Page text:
I've checked out several recipes and none of them really turn out right. They taste like well... parsley, balsamic vinegar, and garlic. No actual kick to it. Nothing special.

I toss the whole thing into a hand blender and serve it raw.

I'm not sure if I'm using the right chili. I don't have access to many American chilis, and am mostly relying on SE Asian ones. I also avoid alcohol, hence the usage of balsamic vinegar instead.

Am I missing some technique or secret ingredient?


A couple of ideas you might try: using half cilantro and half parsley, and adding some very finely minced raw onion. I also sometimes add a tablespoon or so of drained capers. Some people also add a modest amount of fresh oregano leaves for their resinous punch.

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I definitely tasted a very good chimichurri in an Argentinean cafe(Nonna's Empanadas) at West Hollywood just about two weeks ago. So the best I can do is to describe its difference from others and hopefully that will help to replicate a tasty one. That chimichurri was made up of not only those required herbs and seasoning, also it was tangy and spicy.

I'm also sure that it was made from chili oil because its oil color was bright red which contributed to its delicious spiciness. However, the mystery was about its tanginess. I don't think that it was from a lemon or lime juice because all I could see was herbs and oil. I think it was either citric acid or another sour spice such as "sumac".

There was no overpowering garlic taste or residues either.

I would definitely try to replicate that chimichurri in near future when I'm making grilled chicken and would post the recipe to my blog.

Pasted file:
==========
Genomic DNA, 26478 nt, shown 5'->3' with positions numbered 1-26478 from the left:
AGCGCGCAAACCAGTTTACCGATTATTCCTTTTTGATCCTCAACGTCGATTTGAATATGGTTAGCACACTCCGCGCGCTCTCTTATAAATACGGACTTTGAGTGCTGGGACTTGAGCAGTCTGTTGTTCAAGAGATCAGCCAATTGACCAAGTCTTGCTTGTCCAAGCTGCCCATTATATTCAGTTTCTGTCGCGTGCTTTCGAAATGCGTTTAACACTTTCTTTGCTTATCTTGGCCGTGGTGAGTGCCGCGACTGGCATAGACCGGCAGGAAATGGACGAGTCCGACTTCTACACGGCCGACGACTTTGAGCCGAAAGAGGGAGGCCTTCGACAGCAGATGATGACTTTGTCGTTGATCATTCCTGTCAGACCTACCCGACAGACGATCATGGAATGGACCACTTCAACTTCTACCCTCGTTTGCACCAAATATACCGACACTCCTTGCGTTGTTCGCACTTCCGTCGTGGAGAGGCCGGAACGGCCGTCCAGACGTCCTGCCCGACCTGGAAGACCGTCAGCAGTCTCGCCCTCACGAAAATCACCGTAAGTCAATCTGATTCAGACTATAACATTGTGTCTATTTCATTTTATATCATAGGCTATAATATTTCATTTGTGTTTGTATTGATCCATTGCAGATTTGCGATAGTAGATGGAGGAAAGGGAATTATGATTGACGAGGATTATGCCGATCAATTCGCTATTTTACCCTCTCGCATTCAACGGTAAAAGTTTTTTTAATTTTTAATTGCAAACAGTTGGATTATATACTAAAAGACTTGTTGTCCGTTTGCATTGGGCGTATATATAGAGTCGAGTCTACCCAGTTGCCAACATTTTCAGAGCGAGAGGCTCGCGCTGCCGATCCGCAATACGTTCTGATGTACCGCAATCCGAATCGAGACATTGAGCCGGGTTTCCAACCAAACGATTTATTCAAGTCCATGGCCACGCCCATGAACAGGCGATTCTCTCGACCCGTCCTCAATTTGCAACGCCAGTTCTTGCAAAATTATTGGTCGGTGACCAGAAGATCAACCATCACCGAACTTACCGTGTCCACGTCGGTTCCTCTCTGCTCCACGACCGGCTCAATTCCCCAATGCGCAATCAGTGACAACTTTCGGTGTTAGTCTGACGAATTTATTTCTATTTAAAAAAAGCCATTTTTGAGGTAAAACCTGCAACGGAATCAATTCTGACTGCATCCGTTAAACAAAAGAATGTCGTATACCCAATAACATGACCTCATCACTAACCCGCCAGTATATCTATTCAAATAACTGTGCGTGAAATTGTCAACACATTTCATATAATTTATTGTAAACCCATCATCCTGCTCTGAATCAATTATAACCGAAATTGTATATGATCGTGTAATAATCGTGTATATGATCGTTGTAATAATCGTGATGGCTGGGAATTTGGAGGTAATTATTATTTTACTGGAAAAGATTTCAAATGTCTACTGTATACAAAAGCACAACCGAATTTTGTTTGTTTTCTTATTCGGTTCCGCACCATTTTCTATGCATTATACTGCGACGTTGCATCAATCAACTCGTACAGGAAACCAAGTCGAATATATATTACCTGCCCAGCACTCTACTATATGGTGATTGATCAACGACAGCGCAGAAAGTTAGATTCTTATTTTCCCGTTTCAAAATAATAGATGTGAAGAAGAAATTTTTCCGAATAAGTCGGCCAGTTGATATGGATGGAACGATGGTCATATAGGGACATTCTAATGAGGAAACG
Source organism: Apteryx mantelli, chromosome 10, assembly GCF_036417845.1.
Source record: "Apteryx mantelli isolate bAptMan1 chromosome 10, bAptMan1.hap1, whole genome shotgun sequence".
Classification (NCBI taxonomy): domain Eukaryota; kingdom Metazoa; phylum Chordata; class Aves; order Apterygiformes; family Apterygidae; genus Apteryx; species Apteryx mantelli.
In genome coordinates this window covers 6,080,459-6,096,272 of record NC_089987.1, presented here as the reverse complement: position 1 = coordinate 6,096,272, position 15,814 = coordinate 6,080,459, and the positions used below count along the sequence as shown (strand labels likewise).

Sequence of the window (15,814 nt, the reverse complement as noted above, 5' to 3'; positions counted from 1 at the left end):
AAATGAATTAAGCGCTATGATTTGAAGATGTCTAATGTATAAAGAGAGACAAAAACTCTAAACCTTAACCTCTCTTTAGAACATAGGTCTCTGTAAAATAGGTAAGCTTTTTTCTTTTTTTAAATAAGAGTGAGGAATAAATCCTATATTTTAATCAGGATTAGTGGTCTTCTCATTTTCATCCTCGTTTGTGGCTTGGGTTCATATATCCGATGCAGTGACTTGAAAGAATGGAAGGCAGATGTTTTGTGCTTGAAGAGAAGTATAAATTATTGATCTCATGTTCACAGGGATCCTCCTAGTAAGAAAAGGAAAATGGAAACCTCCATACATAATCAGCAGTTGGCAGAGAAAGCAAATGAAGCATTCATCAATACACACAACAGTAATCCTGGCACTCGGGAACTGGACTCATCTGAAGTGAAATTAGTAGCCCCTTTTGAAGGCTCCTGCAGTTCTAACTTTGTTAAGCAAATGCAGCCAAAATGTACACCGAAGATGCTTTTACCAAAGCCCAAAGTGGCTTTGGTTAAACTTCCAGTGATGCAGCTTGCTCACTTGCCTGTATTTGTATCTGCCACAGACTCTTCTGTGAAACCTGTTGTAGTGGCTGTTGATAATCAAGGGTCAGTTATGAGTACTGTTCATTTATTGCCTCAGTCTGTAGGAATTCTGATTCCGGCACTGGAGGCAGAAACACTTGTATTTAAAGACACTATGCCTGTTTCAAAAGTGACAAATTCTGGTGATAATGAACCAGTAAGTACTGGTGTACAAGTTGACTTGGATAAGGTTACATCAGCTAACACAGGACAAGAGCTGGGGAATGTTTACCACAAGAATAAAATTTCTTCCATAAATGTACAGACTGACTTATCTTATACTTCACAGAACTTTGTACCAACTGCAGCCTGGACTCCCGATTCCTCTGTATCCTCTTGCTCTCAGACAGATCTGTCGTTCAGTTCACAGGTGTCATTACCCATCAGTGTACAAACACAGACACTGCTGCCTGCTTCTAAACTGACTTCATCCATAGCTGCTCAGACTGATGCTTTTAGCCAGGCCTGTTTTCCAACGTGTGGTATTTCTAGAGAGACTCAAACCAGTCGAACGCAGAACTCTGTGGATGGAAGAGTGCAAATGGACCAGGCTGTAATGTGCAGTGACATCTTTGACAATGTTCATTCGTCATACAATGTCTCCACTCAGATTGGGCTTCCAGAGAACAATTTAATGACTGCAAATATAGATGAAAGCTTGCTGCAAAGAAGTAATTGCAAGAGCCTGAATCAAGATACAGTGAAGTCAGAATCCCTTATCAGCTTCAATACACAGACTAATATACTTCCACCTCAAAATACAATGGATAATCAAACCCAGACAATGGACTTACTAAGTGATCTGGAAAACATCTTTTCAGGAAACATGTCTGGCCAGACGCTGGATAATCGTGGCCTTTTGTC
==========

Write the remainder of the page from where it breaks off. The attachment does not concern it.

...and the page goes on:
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  • Are you sure the tanginess wasn't from red wine vinegar? – ESultanik Jan 30 '14 at 15:50
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    +1 for tangy + spicy. That said, if you do come up with a good recipe and have some advice to share, feel free to come back and edit your answer to link to the post. But linking just to your blog, when there's not a recipe there yet, doesn't help answer this question. – Cascabel Feb 16 '14 at 5:34

Red wine vinegar, cilantro, parsley, shallots, garlic, dried red Chili flake, sugar, salt, pepper, grapeseed oil.

Blend and let it rest for at least an hour at room temp for the flavor to develop

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  • That sounds like a nice recipe. Without some basic proportions, it is not so useful though. – razumny Feb 16 '14 at 18:25
  • Experiment, make it your own – user23249 Feb 16 '14 at 18:40
  • While I understand that, and would do that if I felt a need to improve on my own take on chimichurri, your answer is next to useless without any proportions. – razumny Feb 16 '14 at 18:43

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